We've had a few discussions on square footage and green mega mansions, and today an article in The New York Times revisited the topic. The question remains: regardless of the LEED rating, is there a point at which the square footage of a home trumps all its other environmental initiatives?
As you know, LEED certification relies on a point system and, according to Scot Horst, the Green Building Council's VP for LEED, points are "reallocated" for larger homes, but this reallocation doesn't prevent large homes from receiving LEED certification, so long as they still include enough green features.
This system upsets many environmentalists, who claim that a 10,000-square-foot house requires four times the resources of an average new American house under 2,500 square feet.
The architect of one such mansion, William H. Harrison, says that "it's about socialism, not sustainability." Regarding one of his clients: "He's a billionaire, and he drives a Prius, for God's sake... He wants to do the right thing, environmentally. And now he's being told, 'You're not good enough, because your house is too big.'"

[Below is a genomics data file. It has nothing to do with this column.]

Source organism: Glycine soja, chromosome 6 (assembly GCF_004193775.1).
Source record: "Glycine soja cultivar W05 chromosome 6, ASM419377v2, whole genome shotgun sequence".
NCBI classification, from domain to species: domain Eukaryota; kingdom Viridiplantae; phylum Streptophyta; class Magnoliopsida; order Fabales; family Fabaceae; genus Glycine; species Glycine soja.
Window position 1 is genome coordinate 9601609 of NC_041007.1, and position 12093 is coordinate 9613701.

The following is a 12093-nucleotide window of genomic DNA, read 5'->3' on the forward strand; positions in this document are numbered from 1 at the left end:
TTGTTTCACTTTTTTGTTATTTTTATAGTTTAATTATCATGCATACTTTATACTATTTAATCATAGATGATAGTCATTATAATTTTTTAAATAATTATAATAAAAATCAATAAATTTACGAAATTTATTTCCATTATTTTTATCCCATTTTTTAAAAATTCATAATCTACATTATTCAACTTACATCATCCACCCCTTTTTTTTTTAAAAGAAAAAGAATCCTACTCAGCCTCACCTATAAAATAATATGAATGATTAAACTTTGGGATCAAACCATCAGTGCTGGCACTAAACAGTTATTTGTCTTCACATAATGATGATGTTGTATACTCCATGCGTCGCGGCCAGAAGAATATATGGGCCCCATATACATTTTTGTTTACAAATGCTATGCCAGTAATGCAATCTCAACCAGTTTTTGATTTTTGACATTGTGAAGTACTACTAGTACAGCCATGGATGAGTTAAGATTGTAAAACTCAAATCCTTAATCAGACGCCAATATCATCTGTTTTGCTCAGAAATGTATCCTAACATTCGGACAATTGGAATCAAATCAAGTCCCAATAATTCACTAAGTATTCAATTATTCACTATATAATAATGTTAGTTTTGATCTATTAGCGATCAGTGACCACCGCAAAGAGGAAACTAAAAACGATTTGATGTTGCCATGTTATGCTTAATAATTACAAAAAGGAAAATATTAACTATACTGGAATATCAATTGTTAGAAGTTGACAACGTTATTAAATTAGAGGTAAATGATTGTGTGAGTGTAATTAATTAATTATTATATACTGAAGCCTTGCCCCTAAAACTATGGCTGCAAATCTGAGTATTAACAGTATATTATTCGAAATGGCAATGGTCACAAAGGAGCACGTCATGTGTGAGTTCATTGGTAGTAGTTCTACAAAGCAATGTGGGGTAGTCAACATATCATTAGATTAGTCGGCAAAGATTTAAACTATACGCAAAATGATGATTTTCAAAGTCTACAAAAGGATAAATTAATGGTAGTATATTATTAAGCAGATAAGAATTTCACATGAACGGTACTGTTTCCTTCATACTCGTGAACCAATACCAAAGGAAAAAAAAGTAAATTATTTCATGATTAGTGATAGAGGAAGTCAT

Read the whole article and then come back and tell us where you stand on this issue. Should there be limits on a home's size if it wants to achieve LEED status? Or is it wrong to insist that the owner reduce the home's square footage, even if they want to make everything else as green as possible?
(Image: Flickr member Cavalier92 licensed under Creative Commons)